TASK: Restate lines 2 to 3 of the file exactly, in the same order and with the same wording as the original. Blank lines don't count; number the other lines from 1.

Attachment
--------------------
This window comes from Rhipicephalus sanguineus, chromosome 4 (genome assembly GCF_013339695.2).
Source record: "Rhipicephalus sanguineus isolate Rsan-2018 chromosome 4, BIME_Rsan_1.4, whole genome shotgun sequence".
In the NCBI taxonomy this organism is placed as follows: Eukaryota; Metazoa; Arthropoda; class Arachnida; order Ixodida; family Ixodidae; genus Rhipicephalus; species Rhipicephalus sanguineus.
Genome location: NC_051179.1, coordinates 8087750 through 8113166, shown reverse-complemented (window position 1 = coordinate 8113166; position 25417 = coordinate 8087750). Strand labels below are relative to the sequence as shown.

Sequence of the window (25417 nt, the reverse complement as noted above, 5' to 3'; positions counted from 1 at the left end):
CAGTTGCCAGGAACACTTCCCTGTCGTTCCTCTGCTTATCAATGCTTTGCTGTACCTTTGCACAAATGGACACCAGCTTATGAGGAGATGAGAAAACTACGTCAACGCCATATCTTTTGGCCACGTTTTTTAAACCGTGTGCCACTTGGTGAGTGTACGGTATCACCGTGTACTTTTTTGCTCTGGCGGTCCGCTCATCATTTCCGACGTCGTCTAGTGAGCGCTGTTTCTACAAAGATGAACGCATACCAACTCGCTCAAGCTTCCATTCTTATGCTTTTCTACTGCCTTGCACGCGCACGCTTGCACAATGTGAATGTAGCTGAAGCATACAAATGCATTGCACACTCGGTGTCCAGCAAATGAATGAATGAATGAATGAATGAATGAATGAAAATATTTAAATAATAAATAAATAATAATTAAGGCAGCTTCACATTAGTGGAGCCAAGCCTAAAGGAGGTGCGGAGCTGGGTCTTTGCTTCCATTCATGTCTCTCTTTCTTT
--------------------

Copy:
Source record: "Rhipicephalus sanguineus isolate Rsan-2018 chromosome 4, BIME_Rsan_1.4, whole genome shotgun sequence".
In the NCBI taxonomy this organism is placed as follows: Eukaryota; Metazoa; Arthropoda; class Arachnida; order Ixodida; family Ixodidae; genus Rhipicephalus; species Rhipicephalus sanguineus.